Personal Income Tax Issues Related to Residency and Domicile
Lane Powell Shareholder John Gadon co-authored an article in the American Law Institute and American Bar Association’s publication The Practical Tax Lawyer titled “Personal Income Tax Issues Related to Residency and Domicile.” The article was published in the May 2012 issue. Gadon was asked to author the article with Debra Herman, of counsel at Morrison and Foerster, and Felicia Hoeniger, counsel at Robinson and Cole, after the three had given a presentation on the same subject at the Fall 2011 ABA Tax Section meeting. Gadon wrote the first section of the article, which is focused on domicile, how domicile is determined, change of domicile, factors in determining change of domicile, abandonment of domicile, and domicile for military personnel and for students.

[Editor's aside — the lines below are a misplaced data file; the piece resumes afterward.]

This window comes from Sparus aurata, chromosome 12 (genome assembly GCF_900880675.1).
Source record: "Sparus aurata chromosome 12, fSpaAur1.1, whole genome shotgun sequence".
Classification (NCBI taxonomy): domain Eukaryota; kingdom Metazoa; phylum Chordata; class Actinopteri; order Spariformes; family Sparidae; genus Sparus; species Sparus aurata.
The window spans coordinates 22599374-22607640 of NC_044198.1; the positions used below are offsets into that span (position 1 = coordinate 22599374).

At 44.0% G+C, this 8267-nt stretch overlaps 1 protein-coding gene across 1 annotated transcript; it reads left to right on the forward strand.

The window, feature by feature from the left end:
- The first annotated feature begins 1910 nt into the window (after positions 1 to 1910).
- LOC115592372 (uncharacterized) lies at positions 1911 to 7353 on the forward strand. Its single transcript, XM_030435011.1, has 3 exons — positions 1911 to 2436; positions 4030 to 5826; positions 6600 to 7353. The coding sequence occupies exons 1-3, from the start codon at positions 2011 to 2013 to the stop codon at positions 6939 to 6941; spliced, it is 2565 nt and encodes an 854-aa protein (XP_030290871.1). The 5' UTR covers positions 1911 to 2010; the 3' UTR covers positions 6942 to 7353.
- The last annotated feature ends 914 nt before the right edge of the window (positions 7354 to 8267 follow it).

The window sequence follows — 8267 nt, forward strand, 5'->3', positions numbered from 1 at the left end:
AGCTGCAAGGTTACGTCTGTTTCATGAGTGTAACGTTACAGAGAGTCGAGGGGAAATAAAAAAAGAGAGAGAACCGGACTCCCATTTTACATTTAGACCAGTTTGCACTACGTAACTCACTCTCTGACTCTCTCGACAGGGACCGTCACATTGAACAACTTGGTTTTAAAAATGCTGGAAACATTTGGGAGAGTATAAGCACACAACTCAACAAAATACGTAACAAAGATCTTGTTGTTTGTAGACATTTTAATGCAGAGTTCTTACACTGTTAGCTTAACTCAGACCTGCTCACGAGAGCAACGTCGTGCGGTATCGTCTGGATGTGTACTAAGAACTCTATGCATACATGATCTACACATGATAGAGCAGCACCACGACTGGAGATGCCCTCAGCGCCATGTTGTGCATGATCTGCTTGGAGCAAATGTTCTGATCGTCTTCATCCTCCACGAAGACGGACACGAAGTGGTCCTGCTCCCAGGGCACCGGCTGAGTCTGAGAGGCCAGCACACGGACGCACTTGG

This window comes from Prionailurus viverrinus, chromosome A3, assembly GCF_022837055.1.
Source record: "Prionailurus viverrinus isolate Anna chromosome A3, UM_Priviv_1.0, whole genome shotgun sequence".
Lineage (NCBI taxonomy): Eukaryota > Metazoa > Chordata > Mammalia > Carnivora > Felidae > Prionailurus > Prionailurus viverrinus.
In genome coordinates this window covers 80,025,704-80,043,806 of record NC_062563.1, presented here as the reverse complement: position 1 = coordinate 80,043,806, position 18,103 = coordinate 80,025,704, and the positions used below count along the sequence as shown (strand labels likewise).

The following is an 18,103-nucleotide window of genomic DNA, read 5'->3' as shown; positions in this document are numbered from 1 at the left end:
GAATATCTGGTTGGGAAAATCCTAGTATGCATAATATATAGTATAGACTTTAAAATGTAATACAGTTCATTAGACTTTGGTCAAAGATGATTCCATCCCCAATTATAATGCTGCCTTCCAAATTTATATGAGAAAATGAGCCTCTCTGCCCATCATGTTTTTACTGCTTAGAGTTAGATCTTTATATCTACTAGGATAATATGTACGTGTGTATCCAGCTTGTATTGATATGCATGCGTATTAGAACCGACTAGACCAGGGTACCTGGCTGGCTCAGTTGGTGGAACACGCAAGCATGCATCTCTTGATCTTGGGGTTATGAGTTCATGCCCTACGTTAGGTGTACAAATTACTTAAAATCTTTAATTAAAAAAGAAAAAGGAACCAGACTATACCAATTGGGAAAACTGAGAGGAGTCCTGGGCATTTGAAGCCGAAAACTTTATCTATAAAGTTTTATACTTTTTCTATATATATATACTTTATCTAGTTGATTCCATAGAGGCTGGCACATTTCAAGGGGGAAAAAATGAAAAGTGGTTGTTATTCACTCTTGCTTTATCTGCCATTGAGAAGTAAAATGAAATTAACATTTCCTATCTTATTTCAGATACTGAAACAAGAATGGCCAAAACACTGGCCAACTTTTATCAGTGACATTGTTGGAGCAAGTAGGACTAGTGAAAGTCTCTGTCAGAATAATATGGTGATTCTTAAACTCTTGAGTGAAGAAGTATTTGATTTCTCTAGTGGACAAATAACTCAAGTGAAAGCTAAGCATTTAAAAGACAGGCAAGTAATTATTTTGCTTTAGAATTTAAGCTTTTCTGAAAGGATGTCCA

A person’s domicile is significant because a state may tax the worldwide income of a person domiciled there. Domicile is a question of fact based on the person’s intent to remain in, or to return to, a particular state. Generally, once domicile has been established in a particular state, it remains there until the person establishes a new domicile elsewhere. Cases involving a change in domicile are frequently litigated, particularly where a taxpayer moves from a high income tax jurisdiction to a low or no tax jurisdiction. Typically, the high tax jurisdiction claims that the taxpayer has not changed his or her domicile and assesses taxes based on the person’s continued status as a state resident.